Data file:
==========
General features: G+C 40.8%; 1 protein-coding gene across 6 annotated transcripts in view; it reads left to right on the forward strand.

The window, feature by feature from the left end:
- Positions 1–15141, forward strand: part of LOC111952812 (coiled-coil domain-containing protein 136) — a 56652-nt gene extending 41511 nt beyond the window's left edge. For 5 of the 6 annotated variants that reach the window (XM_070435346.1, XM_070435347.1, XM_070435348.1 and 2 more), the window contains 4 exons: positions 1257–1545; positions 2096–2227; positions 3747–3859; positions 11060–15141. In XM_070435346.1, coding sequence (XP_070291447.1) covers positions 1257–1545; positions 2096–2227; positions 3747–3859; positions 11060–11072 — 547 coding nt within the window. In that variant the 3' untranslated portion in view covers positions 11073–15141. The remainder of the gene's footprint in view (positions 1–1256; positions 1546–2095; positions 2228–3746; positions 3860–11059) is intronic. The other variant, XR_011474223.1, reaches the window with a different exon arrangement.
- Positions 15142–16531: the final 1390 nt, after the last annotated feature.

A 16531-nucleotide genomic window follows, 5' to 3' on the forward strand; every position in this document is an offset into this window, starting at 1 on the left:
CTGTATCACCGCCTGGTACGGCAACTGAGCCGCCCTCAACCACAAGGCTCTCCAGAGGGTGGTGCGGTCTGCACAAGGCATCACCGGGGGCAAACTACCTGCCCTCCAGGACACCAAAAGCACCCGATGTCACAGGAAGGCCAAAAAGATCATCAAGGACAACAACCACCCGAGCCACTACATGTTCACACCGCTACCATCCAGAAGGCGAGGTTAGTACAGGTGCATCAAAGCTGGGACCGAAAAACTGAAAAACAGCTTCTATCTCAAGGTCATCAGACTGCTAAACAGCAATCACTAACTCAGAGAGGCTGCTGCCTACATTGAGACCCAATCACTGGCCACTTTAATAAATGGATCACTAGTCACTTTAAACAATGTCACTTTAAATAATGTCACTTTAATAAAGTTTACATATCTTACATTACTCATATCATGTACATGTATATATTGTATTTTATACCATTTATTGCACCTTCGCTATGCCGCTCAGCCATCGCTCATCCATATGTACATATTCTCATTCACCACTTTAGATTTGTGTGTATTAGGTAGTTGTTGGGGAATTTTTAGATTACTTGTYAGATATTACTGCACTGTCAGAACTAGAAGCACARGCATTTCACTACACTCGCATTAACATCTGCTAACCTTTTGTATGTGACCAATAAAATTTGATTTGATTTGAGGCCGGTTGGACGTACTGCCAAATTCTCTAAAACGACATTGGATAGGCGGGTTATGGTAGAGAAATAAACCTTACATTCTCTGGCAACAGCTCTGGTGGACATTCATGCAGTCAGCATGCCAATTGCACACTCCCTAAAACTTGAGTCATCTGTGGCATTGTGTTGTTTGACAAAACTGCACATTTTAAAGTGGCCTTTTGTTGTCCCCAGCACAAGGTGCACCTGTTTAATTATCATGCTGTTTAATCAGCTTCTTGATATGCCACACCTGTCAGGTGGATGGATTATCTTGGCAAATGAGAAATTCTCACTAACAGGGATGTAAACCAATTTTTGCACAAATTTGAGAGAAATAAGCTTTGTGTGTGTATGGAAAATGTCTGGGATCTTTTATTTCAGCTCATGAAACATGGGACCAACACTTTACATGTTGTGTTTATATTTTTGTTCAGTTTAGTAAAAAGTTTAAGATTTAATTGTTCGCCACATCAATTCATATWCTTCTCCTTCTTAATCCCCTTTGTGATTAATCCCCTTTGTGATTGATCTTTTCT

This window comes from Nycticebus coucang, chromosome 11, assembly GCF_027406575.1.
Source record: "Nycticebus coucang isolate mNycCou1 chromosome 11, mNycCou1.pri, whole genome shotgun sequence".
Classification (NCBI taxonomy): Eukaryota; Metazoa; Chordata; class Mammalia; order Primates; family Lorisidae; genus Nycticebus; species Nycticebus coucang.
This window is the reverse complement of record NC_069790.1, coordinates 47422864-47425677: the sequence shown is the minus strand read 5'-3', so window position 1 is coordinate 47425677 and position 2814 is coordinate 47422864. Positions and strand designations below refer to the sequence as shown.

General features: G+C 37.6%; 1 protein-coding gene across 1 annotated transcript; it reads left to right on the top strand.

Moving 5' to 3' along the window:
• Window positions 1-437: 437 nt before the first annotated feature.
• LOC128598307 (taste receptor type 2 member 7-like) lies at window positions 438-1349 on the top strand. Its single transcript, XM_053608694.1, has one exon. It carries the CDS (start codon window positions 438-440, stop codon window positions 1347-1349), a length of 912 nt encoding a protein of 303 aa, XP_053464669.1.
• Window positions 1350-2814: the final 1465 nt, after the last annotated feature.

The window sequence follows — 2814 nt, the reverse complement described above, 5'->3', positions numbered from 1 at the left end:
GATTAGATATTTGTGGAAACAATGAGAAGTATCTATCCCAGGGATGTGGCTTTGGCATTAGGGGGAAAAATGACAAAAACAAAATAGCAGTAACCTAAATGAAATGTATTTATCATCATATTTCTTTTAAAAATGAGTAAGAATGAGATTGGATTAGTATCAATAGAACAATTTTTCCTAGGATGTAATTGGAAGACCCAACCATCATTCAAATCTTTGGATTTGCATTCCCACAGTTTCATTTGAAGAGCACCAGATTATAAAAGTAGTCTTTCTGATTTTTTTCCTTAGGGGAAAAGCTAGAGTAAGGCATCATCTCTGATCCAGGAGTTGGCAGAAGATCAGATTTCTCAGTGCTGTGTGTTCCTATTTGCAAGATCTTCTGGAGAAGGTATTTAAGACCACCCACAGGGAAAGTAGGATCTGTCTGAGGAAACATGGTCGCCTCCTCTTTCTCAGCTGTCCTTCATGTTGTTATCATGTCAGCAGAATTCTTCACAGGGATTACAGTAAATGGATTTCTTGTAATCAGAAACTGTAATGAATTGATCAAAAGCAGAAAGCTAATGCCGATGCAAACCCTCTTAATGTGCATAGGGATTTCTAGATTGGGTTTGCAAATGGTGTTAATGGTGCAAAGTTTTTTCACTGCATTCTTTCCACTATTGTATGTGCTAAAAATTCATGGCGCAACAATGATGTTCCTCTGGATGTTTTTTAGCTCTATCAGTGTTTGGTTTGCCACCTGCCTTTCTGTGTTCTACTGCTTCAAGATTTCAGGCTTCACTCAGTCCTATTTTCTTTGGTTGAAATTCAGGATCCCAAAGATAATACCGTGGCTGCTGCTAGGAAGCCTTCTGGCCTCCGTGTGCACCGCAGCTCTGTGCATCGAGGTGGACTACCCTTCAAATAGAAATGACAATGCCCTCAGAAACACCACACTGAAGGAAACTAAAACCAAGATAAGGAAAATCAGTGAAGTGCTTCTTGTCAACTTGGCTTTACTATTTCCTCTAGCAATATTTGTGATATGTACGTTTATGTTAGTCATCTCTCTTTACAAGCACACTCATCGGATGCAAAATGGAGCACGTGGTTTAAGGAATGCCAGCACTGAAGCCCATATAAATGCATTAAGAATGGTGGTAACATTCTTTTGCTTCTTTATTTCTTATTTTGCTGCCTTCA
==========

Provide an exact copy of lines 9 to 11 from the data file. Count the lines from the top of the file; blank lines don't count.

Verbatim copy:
Classification (NCBI taxonomy): Eukaryota; Metazoa; Chordata; class Mammalia; order Primates; family Lorisidae; genus Nycticebus; species Nycticebus coucang.
This window is the reverse complement of record NC_069790.1, coordinates 47422864-47425677: the sequence shown is the minus strand read 5'-3', so window position 1 is coordinate 47425677 and position 2814 is coordinate 47422864. Positions and strand designations below refer to the sequence as shown.

General features: G+C 37.6%; 1 protein-coding gene across 1 annotated transcript; it reads left to right on the top strand.